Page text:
But the stupidity and senselessness of dealing with things as such is not so bad. Unable to get out of the influence of bourgeois ideology, pretended “fighters against the consumption system” abandon some items of the commodity fetishist cult and … immediately fill their pockets with others. Let’s remember the notorious hippies. What in fact differed in their wonderful rags painted in all colors of the rainbow (a kind of uniform) from the advertised suits and dresses produced by some fashion brands? Yes, they essentially did not differ in anything. The same cult, the same obligation to wear, the same “reification”, the same lust and emotional dependence arising from commodity fetishism. It is not surprising, therefore, that over and over again the market responds to “revolutionary” tendencies and begins to churn out rags, fetish paraphernalia and T-shirts with Che Guevara for all kinds of “fighters against the system,” like hippies, punks, new leftists, and so on.

In addition to all this, the violent denial of consumerism leads these funny characters to the denial of production as well. In their opinion, material production is allegedly the source of an endless stream of things pouring down on a person. The result of this is the praise of social parasitism, unworkable life, idleness, elevated to a principle. Such sitting on the neck of society is presented as “independence” from the capitalist system of alienated and forced labor.

In the end, under the guise of “fighting the consumer society” we have … the same scheme of the “consumer society”, which is slightly embellished with spectacular verbal radicalism, so beloved by the hysterical petty bourgeoisie. It is not surprising that such a “struggle” does not bring any real harm either to capitalism or to the “consumer society”. On the contrary, without realizing this, the dashing “rebels” only strengthen the bourgeois outlook on the world, only increase, so to speak, the amplitude of the bourgeois ideological scope.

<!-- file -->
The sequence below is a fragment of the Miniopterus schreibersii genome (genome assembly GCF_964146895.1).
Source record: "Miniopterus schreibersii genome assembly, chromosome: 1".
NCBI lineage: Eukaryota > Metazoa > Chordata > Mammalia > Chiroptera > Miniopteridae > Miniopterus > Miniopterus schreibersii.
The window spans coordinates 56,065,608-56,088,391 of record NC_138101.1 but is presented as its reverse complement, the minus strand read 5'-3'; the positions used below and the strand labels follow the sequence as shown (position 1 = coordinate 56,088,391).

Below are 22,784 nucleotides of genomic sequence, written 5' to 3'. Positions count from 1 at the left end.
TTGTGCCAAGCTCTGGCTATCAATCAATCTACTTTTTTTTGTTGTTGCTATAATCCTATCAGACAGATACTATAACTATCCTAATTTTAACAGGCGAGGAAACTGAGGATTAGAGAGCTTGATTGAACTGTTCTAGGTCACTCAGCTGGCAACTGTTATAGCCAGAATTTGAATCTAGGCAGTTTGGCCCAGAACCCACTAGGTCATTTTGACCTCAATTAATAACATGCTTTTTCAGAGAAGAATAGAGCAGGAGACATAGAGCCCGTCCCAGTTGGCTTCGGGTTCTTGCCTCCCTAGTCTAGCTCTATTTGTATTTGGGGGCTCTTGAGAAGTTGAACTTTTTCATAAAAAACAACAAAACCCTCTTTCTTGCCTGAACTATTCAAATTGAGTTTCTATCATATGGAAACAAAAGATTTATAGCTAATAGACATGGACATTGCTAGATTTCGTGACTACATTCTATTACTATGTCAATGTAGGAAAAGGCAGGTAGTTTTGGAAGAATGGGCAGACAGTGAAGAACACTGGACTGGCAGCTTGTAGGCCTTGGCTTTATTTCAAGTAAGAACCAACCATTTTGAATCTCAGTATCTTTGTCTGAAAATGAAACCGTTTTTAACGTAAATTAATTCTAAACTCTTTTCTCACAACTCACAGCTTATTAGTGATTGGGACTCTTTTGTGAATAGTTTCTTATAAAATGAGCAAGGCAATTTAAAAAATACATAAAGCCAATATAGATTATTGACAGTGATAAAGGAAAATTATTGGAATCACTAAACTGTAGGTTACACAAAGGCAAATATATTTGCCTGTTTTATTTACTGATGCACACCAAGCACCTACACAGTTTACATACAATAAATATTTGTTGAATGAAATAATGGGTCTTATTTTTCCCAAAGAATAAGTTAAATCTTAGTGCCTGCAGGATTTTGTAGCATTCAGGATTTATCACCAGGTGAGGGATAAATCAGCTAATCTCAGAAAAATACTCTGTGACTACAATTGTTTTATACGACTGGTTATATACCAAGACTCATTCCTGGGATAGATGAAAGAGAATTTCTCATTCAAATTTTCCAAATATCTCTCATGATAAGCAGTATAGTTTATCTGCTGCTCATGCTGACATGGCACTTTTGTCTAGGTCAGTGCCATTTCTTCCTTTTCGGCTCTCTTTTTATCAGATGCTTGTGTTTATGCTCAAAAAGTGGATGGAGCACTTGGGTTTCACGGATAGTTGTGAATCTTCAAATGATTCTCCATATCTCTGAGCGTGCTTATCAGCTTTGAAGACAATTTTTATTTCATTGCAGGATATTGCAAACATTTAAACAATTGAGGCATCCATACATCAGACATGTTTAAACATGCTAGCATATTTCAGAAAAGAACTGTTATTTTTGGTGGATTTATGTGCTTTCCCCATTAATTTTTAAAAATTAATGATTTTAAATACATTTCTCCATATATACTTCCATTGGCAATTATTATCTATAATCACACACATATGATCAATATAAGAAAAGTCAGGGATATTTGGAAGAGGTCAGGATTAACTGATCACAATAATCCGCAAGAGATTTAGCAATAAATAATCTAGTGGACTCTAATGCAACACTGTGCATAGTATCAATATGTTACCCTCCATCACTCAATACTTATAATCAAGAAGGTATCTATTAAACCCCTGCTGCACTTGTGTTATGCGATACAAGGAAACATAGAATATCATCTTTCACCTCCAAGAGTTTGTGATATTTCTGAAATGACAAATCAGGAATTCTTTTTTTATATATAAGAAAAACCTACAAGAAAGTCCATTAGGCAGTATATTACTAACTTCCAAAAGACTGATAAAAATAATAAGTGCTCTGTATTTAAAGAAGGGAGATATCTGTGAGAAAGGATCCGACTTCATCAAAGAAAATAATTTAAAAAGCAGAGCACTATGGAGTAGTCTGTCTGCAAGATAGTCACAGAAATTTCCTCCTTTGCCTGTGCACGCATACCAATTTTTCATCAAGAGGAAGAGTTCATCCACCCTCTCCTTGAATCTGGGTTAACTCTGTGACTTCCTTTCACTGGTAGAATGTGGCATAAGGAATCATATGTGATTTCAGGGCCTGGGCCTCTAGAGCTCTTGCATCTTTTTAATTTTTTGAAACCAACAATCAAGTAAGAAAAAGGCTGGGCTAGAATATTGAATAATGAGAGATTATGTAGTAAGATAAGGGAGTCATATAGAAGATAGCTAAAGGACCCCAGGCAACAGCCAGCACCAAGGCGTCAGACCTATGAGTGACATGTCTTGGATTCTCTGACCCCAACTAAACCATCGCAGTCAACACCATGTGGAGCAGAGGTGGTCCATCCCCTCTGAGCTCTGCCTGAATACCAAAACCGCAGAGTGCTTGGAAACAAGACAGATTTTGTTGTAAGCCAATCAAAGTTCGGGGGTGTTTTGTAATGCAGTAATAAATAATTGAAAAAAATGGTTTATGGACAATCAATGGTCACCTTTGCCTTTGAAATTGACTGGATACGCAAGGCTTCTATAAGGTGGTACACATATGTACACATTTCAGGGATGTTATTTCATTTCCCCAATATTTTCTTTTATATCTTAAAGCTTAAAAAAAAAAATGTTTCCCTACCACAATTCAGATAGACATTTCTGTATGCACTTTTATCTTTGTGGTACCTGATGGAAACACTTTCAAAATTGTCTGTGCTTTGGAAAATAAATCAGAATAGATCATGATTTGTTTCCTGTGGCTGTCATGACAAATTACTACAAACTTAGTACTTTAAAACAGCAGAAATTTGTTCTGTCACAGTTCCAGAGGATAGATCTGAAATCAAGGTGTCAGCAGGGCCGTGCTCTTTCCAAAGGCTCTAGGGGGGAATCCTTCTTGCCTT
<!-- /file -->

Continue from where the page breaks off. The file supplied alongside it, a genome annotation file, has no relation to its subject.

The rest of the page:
What way out of this sad situation can be offered?

To start with, one needs to point out that consumer ideology and psychology are transitory, temporary. They are not rooted in the human psyche, as the advocates of Freudianism claim; they are not the result of technical or social progress, as religious obscurantists and reactionaries think about it; in fact, they are not just a product of the propaganda of capitalist monopolies, as the left-wing radicals shout about. Consumer ideology and psychology are the product of a certain socio-economic system at a certain stage of development.

The only strictly scientific solution to the problem of “consumer society” is the transition to a more advanced socio-economic system, to the socialization of production. For only socialist production can eliminate the economic base on which consumer psychology and ideology grows in all its rich manifestations.

Firstly, socialized production eliminates the economic competition of individual producers with each other and attracts the masses themselves to solving the problems of production and distribution of products. Thus, both individualism, which is the basis of the capitalist system of “private initiative”, and the alienation of labor are eliminated.

Secondly, socialist production is conducted on a planned scientific basis, thereby undermining the most important basis for the existence of commodity fetishism. The mysterious and unknowable power of market anarchy is becoming a thing of the past. in endowing things with supernatural abilities of self-expansion or accumulation of value.

Thirdly, socialist production is conducted not with the aim of obtaining maximum profit, but with the aim of constantly improving the well-being of the working people. This excludes from public life aggressive and all-encompassing advertising that imposes on the masses fetishistic, anti-scientific ideas about things and the place of things in human life.

Fourthly, socialist production is interested in constantly raising the ideological, moral and cultural level of the working people, in overcoming the division of mental and physical labor. Thanks to this, not only the remnants of the former capitalist worldview will become a thing of the past; the working masses themselves, who have realized the interests of socialized production, will not allow a rollback to consumer psychology, lagging other individuals.

It is this path, the path of transition to a higher level of socio-economic relations, that is the only effective method of combating the sickening system of consumerism that disfigures a person.